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Unnecessary Pacemaker Implants Lead To Kentucky Cardiologist Conviction

A pacemaker can be a life saver. It is a small device that is surgically placed into the chest or abdomen of a patient in order to help control his/her abnormal heart rhythms. Pacemakers use electrical pulses which prompt the heart to beat at a normal rate. These life-saving devices are widely known as excellent solutions for people who suffer from arrhythmias which are irregularities with the rate or rhythm of a heartbeat.

As Dean Manning reports on this morning, pacemakers have also been used to defraud Medicare. Dr. Anis Chalhoub of London, Kentucky is a cardiologist who has been implanting an unwarranted number of pacemakers in his patients, simply for the purpose of bilking Medicare, Medicaid and other insurers of insurance money.

Chalhoub was found guilty in April.

As Manning details, Chalhoub was “found guilty in April on federal charges of health care fraud has been sentenced to 42 months (3.5 years) in prison.” The disgraced cardiologist was found to have implanted upwards of 234 pacemakers at St. Joseph London hospital between 2007 and 2011. During that time, Chalhoub coerced his patients into getting pacemaker implants by providing them with misleading information about their medical conditions.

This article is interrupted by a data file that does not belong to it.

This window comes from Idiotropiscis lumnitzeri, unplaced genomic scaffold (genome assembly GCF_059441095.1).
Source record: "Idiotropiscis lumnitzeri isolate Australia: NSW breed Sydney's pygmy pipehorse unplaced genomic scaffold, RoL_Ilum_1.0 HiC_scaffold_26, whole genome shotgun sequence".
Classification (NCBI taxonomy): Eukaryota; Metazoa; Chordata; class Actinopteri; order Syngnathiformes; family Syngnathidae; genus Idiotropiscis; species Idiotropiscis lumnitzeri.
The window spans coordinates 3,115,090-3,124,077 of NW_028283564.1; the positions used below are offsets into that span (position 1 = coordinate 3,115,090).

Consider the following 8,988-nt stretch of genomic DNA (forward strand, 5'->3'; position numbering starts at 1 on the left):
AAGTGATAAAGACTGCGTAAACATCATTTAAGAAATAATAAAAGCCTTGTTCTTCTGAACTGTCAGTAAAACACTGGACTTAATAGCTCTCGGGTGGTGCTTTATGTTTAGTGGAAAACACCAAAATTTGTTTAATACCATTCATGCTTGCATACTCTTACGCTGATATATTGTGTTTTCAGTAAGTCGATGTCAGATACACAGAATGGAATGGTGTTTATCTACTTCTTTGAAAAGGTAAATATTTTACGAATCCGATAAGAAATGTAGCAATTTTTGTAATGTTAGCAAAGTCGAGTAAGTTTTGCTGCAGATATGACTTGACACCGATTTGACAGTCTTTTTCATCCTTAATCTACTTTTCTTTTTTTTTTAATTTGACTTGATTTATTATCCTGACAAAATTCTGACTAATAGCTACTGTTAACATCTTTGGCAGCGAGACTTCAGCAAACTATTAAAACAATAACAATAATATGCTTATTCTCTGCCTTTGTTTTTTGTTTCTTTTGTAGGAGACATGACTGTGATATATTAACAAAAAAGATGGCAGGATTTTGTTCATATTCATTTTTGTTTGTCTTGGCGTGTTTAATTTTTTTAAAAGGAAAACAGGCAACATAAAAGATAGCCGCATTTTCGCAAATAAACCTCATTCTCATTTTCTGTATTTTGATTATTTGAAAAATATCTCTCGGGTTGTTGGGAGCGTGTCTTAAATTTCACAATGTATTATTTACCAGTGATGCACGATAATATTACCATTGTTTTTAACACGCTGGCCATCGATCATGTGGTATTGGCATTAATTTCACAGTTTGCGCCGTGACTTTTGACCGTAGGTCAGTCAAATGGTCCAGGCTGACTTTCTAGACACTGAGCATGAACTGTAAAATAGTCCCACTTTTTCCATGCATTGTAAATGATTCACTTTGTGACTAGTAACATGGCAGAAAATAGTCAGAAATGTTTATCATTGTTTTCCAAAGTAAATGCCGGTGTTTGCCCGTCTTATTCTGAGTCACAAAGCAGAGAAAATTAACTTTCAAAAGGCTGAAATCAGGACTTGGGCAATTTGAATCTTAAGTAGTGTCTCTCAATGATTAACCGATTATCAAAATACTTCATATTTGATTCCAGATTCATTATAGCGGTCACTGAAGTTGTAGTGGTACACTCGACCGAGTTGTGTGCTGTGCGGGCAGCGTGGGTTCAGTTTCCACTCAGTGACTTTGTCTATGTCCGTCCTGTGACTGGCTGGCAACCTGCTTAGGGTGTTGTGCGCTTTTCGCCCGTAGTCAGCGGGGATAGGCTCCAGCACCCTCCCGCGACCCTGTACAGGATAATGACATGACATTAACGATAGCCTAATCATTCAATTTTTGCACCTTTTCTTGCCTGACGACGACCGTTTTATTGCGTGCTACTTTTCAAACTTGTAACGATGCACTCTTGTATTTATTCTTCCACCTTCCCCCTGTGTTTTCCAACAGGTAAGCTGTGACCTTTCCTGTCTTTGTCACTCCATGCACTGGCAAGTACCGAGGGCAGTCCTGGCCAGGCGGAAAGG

He even went so far as telling patients that they might die by not going through with the procedure. During trial testimony, officials testified that Chalhoub diagnosed his patients with sinus node dysfunction. “In reality, sinus node dysfunction is not fatal,” Manning confirms.

Chalhoub will pay fines in addition to his prison sentence.

In addition to his prison sentence, Chalhoub will also have to pay a $50,000 fine as well as $257,515 in restitution to Medicare, Medicaid and the other insurers he defrauded. As well, once Chalhoub is released from prison, he will be placed on supervised release for three years, reports Manning. The court order specifies that he cannot practice cardiology during his supervised release.

Interestingly enough, Chalhoub still currently has a license to practice. It is set for expiry on February 28, 2019. However, if he chooses to renew his license, he will require credentials at a hospital.

“Doctors seeking credentialing at a hospital must go through a long and extensive credentialing process, which includes an application and background check performed by the Medical Staff Services Office,” explains Manning. United States Attorney Robert M. Duncan, Jr. is of the mind that any such application would surely be denied.

“The evidence established that the defendant violated his medical oath and placed greed over patient care,” he is quoted as saying in Manning’s article, “The defendant performed unnecessary medical procedures and needlessly put lives at risk so that he could submit false claims seeking reimbursement for the unnecessary medical procedures.”

“The jury also heard evidence that Medicare, Medicaid and other insurers suffered hundreds of thousands of dollars in losses from Dr. Chalhoub’s unnecessary procedures,” Manning quotes officials as saying.

Are you an attorney currently trying a health care fraud case?

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